Keywords: Well-being, happiness, transition, conflict, minorities
    JEL: I31 N44 P2
    Date: 2017–09
  2. By: Fredrik Carlsen; Stefan Leknes (Statistics Norway)
    Abstract: This paper attempts to explain why large cities tend to score low on indices of happiness/life satisfaction, while at the same time experiencing population growth. Using Norwegian survey and register data, we show that different population segments are behind these seemingly contradictory attributes of large cities. A minority of highly mobile citizens are satisfied with life in Norway’s biggest city, Oslo, and exhibits positive net in-migration to the city. A majority of less mobile groups are dissatisfied and tend to move out of Oslo, but these flows are too small to determine the overall migration pattern. Our results indicate that the Rosen-Roback framework for analysis of regional quality of life, which builds on the assumption of perfect mobility, is appropriate only for the most mobile segments of the population.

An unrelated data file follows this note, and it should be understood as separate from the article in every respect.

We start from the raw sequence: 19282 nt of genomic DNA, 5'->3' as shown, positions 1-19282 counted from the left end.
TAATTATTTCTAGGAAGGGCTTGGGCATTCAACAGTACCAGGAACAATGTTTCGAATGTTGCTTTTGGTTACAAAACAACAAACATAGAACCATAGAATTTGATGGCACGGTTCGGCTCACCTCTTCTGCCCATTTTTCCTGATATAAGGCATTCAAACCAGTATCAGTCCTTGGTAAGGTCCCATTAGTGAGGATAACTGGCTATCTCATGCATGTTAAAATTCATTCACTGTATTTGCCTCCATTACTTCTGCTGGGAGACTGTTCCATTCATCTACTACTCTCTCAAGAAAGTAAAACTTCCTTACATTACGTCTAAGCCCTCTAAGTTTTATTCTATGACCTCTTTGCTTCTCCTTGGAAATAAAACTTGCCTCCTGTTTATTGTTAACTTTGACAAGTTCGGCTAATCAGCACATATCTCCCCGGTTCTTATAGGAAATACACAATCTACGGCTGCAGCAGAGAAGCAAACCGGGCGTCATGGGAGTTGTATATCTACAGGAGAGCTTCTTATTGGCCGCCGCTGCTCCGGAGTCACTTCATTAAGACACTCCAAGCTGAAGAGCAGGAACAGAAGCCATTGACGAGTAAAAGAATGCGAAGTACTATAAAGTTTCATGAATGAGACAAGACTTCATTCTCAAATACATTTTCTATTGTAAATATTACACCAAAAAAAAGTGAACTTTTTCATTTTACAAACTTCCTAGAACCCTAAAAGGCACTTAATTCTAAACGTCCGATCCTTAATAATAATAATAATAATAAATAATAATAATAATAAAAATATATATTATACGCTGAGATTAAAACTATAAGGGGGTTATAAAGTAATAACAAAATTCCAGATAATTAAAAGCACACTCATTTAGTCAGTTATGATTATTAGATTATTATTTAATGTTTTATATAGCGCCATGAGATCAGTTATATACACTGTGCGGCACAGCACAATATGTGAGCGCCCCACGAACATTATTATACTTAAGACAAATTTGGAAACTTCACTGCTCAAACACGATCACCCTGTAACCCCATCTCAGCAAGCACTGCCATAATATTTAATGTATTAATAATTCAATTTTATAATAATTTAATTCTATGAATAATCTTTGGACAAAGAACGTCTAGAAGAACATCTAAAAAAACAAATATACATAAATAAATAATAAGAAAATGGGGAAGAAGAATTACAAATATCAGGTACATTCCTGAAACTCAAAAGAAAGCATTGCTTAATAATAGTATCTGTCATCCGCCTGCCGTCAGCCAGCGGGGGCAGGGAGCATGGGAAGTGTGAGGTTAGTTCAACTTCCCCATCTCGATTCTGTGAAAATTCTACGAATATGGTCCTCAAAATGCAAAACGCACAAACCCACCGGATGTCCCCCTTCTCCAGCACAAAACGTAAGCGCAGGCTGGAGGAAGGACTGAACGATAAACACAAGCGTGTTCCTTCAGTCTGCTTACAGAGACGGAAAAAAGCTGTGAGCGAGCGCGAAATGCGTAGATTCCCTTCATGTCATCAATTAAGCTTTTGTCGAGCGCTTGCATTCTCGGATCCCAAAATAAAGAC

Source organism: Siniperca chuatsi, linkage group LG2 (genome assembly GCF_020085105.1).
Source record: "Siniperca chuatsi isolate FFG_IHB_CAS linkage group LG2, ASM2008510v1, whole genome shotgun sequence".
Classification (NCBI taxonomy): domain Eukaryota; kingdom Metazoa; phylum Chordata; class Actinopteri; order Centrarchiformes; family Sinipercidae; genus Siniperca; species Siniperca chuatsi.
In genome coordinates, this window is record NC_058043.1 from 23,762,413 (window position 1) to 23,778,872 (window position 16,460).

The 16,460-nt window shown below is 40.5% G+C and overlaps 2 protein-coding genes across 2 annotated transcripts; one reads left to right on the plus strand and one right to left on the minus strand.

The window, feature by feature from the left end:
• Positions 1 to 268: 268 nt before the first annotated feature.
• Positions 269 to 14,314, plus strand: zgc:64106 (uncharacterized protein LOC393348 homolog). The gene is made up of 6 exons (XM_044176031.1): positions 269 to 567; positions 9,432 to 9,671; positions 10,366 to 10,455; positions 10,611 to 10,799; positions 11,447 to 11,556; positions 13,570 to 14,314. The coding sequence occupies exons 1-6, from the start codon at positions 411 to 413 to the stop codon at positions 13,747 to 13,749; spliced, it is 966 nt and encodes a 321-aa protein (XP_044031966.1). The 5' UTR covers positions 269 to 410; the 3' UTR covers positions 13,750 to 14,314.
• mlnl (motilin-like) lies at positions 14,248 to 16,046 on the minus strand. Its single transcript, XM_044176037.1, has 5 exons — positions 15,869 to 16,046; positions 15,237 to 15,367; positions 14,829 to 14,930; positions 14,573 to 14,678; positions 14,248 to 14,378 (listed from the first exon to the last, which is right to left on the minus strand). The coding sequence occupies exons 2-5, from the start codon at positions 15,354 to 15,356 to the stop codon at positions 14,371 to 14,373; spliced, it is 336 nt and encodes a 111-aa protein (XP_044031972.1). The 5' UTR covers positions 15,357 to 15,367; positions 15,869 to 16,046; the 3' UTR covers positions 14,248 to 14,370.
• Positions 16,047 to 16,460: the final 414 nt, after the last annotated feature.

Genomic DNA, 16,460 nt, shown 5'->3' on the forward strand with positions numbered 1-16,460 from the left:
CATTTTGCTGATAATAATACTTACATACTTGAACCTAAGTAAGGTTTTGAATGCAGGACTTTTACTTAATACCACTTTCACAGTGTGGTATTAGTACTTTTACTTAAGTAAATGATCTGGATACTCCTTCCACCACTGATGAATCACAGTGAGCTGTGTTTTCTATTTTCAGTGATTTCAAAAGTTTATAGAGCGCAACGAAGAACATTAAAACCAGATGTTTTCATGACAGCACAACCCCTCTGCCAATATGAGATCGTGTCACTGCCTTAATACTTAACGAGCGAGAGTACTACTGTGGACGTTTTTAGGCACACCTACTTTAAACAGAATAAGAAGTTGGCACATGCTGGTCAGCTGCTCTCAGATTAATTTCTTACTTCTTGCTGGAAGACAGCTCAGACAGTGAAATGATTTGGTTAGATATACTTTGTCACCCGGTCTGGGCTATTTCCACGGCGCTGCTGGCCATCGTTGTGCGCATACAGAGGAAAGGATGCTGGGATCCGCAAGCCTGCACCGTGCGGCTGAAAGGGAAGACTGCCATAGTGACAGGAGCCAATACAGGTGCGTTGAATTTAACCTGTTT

Keywords: Happiness; life satisfaction; quality of life; big cities; mobility
    JEL: J17 R23 I31
    Date: 2019–05
  3. By: Ravi Prakash (MNNIT Allahabad - Motilal Nehru National Institute of Technology Allahabad); Pulkit Garg (National Institute of Food Technology Entrepreneurship and Management)